Doors of southern France – Part 2

This is the second half of my collection of doors from southern France, and this week’s contribution to Norm’s Thursday Doors.

We begin with another door from Narbonne – this one more institutional than the doors included in Part 1. Someone has gone to a lot of work to preserve the finish on these two wood doors. The two gargoyles are also quite well preserved.

Office door in Narbonne

The glazed door is from a hotel in Avignon. The glazing and the opened door make this entrance much more inviting than any of the other doors – but then, for a hotel to be successful, this is a good feature to have.

Avignon is well known as the site of the Pont d’Avignon, located on the Rhone River. Several popes resided in Avignon in the 14th Century, and parts of the city are now a UNESCO World Heritage Site, making it a popular tourist attraction.

Hotel door in Avignon

The third door is from Les Baux-de-Provence, another historic village in southern France. Baux is a hilltop village that has been inhabited for thousands of years. There are typically more tourists than villagers in town on most days.

Old door in Les Baux-de-Provence

The largest set of doors in my French collection belong to the Church of Saint-Trophime in Arles. The church is well known as a good example of Romanesque architecture – note the round arch above the doors – as are the sculptures on the portal.

Church of Saint-Trophime, Arles

19 thoughts on “Doors of southern France – Part 2

  1. Oh just magnificent doors, I so love this challenge, seeing all these beautifully constructed, solid wood doors with such magnificent surrounds from all over the world. I think of the time spent just to create one of these entrances and I’m awed by the craftsmanship of years gone by. Lovely! Thank you for sharing…


  2. Faded doors have their own charm – particularly under southern sun – but it’s good to see one that’s being well cared for too. There are some lovely details and contrasts in this selection.


  3. I thought that 1st was going to be hard to beat but then I saw that last one…wow.
    I’ve said it before; I think between them Italy and France contain close to 50% of the worlds nicest doors.
    Wonderful post this week 🙂


  4. Nick, this is a fantastic gallery. I love the beauty and warmth of the first door and the color combinations. Would you mind telling me which blog theme you use? I’m thinking about changing themes and this one really showcases photos. Is yours a free one or one for which you pay? Thanks.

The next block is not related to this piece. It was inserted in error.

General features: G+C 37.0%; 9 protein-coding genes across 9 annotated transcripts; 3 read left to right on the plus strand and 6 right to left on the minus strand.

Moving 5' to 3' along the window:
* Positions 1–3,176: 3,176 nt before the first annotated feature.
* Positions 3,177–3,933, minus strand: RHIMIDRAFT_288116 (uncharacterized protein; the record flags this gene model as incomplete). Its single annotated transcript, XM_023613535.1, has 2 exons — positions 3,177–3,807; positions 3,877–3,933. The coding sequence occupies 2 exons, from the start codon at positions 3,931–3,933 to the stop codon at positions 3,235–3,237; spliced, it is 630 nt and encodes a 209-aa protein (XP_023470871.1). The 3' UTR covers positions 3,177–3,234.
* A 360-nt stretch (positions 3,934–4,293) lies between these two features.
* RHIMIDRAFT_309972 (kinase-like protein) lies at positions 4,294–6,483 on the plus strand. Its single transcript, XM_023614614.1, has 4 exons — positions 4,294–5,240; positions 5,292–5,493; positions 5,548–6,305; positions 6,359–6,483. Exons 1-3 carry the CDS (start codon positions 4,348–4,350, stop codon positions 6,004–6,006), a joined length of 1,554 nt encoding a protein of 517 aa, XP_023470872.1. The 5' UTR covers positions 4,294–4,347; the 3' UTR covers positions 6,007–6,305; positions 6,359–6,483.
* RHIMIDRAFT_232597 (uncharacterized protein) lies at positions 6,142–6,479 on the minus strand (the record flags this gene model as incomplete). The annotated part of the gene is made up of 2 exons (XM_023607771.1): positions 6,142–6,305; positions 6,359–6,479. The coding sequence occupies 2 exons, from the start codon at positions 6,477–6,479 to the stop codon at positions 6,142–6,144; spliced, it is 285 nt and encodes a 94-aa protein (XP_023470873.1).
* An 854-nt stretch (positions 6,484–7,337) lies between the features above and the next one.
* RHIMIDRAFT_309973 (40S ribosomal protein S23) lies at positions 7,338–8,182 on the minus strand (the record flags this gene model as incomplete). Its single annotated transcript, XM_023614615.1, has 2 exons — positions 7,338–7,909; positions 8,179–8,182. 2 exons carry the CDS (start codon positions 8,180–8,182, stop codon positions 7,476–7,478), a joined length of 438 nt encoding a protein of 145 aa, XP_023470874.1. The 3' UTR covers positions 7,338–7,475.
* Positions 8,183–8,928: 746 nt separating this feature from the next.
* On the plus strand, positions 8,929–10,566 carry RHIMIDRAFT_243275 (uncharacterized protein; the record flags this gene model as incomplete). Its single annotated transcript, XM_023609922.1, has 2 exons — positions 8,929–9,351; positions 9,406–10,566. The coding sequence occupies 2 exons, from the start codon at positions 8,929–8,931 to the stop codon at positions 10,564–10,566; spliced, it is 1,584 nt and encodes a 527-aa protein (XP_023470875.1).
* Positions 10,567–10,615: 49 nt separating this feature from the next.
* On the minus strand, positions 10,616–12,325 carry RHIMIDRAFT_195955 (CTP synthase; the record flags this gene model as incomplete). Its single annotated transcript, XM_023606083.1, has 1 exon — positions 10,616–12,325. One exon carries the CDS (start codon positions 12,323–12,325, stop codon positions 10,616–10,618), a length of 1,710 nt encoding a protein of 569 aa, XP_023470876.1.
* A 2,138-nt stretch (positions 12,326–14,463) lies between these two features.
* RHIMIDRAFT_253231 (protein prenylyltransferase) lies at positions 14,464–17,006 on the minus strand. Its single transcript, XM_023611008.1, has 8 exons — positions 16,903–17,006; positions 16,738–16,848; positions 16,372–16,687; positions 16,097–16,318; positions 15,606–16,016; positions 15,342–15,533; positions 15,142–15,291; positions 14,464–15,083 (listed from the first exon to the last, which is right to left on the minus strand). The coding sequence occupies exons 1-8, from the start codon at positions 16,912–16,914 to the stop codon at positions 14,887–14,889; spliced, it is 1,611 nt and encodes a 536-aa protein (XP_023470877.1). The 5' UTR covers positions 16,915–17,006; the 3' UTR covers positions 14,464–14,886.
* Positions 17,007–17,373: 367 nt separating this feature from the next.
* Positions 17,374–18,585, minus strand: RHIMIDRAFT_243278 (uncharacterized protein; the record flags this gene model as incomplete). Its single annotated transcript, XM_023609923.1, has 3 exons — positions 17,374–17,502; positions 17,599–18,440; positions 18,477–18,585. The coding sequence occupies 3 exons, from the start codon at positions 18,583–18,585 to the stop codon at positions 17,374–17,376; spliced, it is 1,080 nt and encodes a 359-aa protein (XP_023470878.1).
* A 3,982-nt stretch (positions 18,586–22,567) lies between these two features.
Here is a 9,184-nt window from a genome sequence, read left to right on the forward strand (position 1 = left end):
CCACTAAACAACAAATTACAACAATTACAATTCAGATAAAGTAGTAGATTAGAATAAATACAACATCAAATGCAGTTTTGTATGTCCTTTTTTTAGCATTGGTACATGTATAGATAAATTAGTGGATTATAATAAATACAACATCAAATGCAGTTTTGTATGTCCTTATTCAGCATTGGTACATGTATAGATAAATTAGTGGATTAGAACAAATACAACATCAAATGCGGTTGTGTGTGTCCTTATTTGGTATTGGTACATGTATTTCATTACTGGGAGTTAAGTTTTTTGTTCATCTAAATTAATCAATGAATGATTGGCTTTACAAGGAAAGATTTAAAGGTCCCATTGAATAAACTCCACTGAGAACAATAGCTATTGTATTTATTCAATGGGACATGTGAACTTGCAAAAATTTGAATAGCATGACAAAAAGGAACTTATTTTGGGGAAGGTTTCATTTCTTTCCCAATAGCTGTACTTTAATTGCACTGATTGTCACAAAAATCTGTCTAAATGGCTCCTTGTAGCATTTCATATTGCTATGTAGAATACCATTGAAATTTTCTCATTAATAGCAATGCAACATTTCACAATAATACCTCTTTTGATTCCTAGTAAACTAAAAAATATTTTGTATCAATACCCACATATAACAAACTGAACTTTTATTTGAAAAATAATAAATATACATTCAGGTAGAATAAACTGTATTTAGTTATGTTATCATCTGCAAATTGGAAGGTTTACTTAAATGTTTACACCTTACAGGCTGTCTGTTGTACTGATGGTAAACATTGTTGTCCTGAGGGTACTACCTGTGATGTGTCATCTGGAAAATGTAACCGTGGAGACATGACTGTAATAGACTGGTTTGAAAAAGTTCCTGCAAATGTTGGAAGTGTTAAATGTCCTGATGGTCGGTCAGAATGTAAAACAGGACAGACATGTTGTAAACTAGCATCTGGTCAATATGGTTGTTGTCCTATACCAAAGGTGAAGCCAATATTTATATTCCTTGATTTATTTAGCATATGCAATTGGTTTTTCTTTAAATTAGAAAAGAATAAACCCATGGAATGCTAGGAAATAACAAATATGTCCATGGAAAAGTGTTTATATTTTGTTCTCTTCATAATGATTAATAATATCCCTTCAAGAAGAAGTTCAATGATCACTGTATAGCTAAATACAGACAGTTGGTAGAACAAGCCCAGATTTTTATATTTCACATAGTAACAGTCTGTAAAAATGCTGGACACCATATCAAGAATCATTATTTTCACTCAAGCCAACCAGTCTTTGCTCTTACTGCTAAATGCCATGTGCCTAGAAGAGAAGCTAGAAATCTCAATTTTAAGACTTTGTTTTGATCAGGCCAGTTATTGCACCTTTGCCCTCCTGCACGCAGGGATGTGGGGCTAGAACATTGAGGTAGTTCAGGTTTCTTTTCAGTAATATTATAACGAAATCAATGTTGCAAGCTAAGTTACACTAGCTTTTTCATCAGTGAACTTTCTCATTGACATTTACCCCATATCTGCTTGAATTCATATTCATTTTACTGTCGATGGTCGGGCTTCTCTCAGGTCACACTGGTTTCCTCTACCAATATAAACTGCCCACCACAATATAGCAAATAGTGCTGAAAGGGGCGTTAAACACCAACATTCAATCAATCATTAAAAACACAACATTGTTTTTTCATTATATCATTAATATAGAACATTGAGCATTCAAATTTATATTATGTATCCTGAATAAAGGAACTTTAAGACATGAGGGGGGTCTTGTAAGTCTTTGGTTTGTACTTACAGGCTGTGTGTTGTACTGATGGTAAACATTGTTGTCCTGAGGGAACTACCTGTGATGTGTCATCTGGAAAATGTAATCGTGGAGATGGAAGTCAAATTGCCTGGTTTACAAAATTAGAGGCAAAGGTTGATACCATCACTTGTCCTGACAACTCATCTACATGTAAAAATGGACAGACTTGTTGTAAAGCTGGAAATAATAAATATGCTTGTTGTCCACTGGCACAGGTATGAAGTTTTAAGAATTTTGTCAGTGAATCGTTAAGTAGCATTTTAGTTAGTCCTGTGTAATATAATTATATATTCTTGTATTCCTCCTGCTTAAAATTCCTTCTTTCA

1. Thank you Janet for your kind comments. I am using the Revelar theme – it is a free one – and I selected it exactly for the reasons that you have noted. One year in and no complaints.


  5. Wow, beautiful doors, but the last one takes the crown – keep thinking how much time and skill this door has taken! In Arles, one of the places Vincent van Gogh painted (am Dutch, and a painter:) ) Was this church built before his time?


    1. Like most old churches, St.Trophime would have been built over decades, if not 100’s of years, many years ago. I am sure that this church would have been the same in van Gogh’s time, except for the effects of more recent air pollution.


  6. I love this idea–especially in a place like France where architects pay attention to small details, something as “normal” as a door can actually showcase how extraordinary the aesthetics of the country actually are

    Liked by 1 person

Leave a Reply

Fill in your details below or click an icon to log in: Logo

You are commenting using your account. Log Out /  Change )

Google photo

You are commenting using your Google account. Log Out /  Change )

Twitter picture

You are commenting using your Twitter account. Log Out /  Change )

Facebook photo

You are commenting using your Facebook account. Log Out /  Change )

Connecting to %s

This site uses Akismet to reduce spam. Learn how your comment data is processed.